Durban — The family of an ANC activist who was a former bodyguard of then-ANC president Oliver Tambo have been left without closure following the death of an askari who was to stand trial this year.
Elliot Mfanozi Ninela, 62, was indicted by the National Prosecuting Authority (NPA) in the Durban Magistrate’s Court last year for the murder of Mthunzi Velemseni Njakazi in 1991.
Njakazi’s family had hoped that the trial would shed light on who had ordered his killing.
However, this hope was shattered on Monday when the family attended a pretrial conference in the Pietermaritzburg High Court. They learnt that Ninela died in December.
NPA spokesperson Natasha Ramkisson-Kara confirmed Ninela’s death. “The NPA has received a death certificate confirming that the accused in this matter has indeed passed away. When the matter came to court, the charges were thus withdrawn,” she said.
According to Ninela’s indictment, it was alleged that on January 28, 1991, while on duty near the Berea railway station, the accused and Bongani Patrick Ndlovu noticed Njakazi and a certain Madoda Mkhize who they believed were Umkhonto weSizwe (MK) members.
“At the time the deceased and Mkhize noticed the accused and Ndlovu approached them. They ran in different directions and Ndlovu chased after Mkhize, while Ninela chased after Njakazi. The accused allegedly fired shots at the deceased, who sustained gunshot wounds and died as a result of gunshot wounds to the trunk and pelvis,” reads the indictment.
Ninela was initially a MK cadre, having left South Africa in September 1981.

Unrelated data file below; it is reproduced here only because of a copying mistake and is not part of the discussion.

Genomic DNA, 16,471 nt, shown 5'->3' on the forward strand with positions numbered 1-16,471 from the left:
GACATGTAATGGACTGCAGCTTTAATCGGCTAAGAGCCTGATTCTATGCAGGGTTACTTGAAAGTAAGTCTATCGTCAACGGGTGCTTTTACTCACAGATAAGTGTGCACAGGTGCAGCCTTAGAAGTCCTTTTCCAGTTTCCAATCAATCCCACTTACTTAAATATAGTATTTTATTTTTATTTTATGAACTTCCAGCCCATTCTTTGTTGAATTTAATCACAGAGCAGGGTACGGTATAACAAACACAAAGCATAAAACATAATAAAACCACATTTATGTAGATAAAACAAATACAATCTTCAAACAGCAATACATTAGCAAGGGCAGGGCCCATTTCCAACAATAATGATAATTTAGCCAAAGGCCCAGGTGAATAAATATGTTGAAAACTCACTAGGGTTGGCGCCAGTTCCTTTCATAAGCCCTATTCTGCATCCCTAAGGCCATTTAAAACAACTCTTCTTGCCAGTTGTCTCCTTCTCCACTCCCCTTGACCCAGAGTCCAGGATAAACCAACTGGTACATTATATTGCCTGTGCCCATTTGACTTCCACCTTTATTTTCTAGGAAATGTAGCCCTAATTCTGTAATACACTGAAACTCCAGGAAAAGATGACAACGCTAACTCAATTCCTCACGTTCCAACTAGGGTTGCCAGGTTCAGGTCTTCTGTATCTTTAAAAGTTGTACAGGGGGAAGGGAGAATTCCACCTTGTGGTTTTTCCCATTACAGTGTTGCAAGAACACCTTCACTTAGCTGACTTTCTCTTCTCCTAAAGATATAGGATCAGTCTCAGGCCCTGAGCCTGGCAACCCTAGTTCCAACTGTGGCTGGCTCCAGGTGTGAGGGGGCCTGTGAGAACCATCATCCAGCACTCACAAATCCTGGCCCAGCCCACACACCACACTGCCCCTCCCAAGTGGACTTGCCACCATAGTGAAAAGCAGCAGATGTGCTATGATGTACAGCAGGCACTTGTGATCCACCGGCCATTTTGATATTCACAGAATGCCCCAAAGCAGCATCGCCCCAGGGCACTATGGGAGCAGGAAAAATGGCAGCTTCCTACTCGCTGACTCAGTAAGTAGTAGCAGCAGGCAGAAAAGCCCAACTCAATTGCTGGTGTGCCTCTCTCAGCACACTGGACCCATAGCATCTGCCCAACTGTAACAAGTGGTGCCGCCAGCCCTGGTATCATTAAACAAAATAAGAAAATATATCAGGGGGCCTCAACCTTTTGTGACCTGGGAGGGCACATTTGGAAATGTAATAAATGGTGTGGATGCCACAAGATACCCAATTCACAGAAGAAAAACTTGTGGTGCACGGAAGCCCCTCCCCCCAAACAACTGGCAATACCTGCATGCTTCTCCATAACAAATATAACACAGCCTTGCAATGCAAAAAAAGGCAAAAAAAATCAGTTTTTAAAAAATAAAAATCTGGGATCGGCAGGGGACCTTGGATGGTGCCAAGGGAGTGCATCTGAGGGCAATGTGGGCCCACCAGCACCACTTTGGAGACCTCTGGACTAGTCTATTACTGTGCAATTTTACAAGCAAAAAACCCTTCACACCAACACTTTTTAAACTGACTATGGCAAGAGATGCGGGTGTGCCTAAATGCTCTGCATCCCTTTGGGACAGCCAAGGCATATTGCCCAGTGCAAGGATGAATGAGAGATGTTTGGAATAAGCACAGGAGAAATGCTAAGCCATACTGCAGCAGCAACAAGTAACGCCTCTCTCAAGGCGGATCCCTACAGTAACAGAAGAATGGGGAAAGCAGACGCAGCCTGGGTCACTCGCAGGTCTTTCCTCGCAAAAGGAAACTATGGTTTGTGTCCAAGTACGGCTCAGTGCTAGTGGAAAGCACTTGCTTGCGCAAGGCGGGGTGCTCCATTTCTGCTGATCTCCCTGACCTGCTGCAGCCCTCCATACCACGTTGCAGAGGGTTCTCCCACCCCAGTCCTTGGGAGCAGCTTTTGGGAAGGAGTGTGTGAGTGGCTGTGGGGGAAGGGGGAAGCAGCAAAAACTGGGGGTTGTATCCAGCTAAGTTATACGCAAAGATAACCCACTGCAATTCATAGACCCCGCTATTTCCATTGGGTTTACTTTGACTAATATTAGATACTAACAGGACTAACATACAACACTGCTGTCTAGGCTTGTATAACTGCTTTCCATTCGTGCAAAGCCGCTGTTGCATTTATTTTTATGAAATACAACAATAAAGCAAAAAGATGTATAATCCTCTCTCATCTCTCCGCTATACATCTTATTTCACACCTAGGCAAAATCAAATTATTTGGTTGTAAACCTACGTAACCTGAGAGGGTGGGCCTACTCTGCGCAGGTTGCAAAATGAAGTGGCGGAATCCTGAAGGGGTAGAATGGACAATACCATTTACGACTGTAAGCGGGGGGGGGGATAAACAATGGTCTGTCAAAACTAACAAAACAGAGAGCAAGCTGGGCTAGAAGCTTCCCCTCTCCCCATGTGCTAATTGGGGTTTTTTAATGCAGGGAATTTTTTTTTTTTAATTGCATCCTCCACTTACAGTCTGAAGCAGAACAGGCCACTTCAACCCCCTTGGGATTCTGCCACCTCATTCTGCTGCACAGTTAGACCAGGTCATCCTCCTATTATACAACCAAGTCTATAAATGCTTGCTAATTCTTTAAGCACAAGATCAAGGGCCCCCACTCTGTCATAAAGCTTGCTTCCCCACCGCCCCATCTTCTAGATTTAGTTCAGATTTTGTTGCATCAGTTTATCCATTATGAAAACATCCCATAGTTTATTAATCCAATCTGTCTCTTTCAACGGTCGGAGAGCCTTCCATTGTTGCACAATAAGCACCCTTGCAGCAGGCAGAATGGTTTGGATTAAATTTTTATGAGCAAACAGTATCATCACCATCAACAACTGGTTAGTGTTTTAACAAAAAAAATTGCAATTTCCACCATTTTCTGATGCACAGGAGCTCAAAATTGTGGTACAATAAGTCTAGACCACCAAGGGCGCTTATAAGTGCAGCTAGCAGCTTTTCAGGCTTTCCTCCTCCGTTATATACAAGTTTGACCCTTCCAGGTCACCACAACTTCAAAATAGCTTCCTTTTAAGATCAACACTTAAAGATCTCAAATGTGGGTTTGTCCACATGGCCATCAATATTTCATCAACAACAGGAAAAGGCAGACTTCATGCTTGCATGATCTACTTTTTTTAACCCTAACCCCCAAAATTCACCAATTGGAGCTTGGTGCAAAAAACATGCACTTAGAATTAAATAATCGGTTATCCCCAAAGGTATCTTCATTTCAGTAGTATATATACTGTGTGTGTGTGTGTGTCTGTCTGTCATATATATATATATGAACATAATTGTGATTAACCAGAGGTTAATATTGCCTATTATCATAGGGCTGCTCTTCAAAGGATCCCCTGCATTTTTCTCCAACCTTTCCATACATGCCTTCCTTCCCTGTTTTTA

He underwent training in Angola, Germany and Yugoslavia. He returned to the country in 1988 and was assigned to carry out tasks given to him by the MK command.
Shortly after his return to the country he was arrested at Durban station by members of the Durban Security Branch.
After his arrest, the accused became an askari, working for the Durban Security Branch under the command of Colonel Andy Taylor.
As was practised during those times, the accused was appointed as a constable without any police training. He was based at Umlaas Road.
Njakazi, of Umlazi, was 21 years old at the time of his murder. He was trained in Angola and later moved to Zambia to be a bodyguard of Tambo in Lusaka, where the ANC was stationed while in exile.
In 1990 he returned to the country shortly after the ANC was unbanned and the Codesa talks started.
His brother Siyabonga Njakazi said the news of Ninela’s death had left the family disappointed and stressed.
“My mother, who is 71 years old, is so sick and distressed by this, the murderer, that assassinated my brother is now dead. We were so hopeful after his indictment to the lower courts, and when we were told that his pre-trail would be in the high court we were elated. But when we got there we got a call from the prosecutor telling us the assassin had died on 26 December and the Hawks would be coming to our home to explain this to us. We are no different from the Chris Hani family. We feel the pain that Mama Hani felt. We don’t have the answers we want.”
Siyabonga said his mother had been affected more than any other members of the family.
“My mother is so stressed by this. She doesn’t even have any support psychologically. We now want to start our healing journey and get over this. We wanted to know who sent him to kill my brother. We just thank God that we got to see the face of my brother’s killer. We saw him in the lower court when he was indicted. He lived his life for 33 years not telling the truth as to who gave the order to kill my brother and he has gone to his grave with the truth that never came out in the Truth and Reconciliation Commission and we must make peace with this.”
Siyabonga denounced the new MK party endorsed by former president Jacob Zuma, saying his brother would have been highly disappointed had he been alive to see some of the ANC’s former leaders starting a political party outside the ANC.